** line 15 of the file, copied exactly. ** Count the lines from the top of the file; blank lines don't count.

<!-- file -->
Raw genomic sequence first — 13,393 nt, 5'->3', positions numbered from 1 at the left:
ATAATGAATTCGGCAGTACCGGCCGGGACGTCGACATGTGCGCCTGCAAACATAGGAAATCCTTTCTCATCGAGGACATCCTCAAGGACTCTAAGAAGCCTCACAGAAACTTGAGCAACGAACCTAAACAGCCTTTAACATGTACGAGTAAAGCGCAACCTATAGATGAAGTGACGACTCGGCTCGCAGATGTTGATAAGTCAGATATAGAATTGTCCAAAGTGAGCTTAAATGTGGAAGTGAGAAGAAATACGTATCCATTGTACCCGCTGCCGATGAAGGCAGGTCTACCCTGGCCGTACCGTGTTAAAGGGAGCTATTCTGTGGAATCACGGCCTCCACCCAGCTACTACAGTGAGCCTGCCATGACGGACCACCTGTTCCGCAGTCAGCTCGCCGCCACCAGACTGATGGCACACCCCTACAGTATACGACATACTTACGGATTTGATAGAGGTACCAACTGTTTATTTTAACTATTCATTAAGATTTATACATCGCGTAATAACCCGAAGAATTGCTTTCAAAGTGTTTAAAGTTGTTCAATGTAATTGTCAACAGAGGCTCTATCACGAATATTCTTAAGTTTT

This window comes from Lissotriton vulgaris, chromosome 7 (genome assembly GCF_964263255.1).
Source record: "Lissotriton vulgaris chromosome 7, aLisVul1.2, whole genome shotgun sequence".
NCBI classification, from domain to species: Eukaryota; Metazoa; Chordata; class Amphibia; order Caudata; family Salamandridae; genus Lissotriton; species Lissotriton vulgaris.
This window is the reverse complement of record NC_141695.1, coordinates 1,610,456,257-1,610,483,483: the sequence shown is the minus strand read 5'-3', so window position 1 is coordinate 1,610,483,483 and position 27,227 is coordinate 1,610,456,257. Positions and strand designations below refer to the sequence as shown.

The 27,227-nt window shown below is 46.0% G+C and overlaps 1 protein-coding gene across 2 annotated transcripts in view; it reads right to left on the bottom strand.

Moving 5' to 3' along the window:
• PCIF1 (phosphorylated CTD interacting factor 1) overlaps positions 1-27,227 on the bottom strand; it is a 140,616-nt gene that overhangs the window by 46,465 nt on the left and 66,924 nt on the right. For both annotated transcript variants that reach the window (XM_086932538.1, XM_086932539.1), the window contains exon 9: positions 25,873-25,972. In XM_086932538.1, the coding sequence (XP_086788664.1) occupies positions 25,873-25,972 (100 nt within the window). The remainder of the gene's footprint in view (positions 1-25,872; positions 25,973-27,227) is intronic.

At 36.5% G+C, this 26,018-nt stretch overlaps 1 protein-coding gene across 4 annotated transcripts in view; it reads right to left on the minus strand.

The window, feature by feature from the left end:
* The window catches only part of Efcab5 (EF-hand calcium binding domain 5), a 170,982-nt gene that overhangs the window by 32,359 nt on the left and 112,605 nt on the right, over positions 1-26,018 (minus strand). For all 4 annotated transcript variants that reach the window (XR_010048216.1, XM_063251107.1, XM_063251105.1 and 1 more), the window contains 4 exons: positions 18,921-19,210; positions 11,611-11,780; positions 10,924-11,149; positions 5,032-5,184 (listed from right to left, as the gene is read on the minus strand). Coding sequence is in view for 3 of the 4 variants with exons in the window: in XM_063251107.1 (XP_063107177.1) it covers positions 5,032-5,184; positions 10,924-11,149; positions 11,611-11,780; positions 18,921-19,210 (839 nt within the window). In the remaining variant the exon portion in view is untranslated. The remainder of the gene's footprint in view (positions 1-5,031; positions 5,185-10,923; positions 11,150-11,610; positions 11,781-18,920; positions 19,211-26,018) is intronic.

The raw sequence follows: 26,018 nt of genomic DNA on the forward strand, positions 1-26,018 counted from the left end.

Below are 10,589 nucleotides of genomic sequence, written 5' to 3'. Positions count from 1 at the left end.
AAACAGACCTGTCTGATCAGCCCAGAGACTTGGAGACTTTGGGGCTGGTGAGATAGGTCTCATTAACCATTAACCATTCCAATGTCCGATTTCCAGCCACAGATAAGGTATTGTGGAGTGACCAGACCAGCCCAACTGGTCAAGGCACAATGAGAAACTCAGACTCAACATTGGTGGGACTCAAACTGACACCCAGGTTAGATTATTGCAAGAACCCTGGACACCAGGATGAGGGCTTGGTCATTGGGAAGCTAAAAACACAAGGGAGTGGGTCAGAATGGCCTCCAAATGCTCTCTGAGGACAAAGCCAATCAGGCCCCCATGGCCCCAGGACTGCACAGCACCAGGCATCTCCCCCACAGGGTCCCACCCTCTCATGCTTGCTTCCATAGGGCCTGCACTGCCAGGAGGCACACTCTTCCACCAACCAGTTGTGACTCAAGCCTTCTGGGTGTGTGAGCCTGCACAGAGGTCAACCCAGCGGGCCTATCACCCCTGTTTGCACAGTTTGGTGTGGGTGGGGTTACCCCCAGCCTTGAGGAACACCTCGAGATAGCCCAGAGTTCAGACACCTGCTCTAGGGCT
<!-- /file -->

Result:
AAACAGACCTGTCTGATCAGCCCAGAGACTTGGAGACTTTGGGGCTGGTGAGATAGGTCTCATTAACCATTAACCATTCCAATGTCCGATTTCCAGCCACAGATAAGGTATTGTGGAGTGACCAGACCAGCCCAACTGGTCAAGGCACAATGAGAAACTCAGACTCAACATTGGTGGGACTCAAACTGACACCCAGGTTAGATTATTGCAAGAACCCTGGACACCAGGATGAGGGCTTGGTCATTGGGAAGCTAAAAACACAAGGGAGTGGGTCAGAATGGCCTCCAAATGCTCTCTGAGGACAAAGCCAATCAGGCCCCCATGGCCCCAGGACTGCACAGCACCAGGCATCTCCCCCACAGGGTCCCACCCTCTCATGCTTGCTTCCATAGGGCCTGCACTGCCAGGAGGCACACTCTTCCACCAACCAGTTGTGACTCAAGCCTTCTGGGTGTGTGAGCCTGCACAGAGGTCAACCCAGCGGGCCTATCACCCCTGTTTGCACAGTTTGGTGTGGGTGGGGTTACCCCCAGCCTTGAGGAACACCTCGAGATAGCCCAGAGTTCAGACACCTGCTCTAGGGCT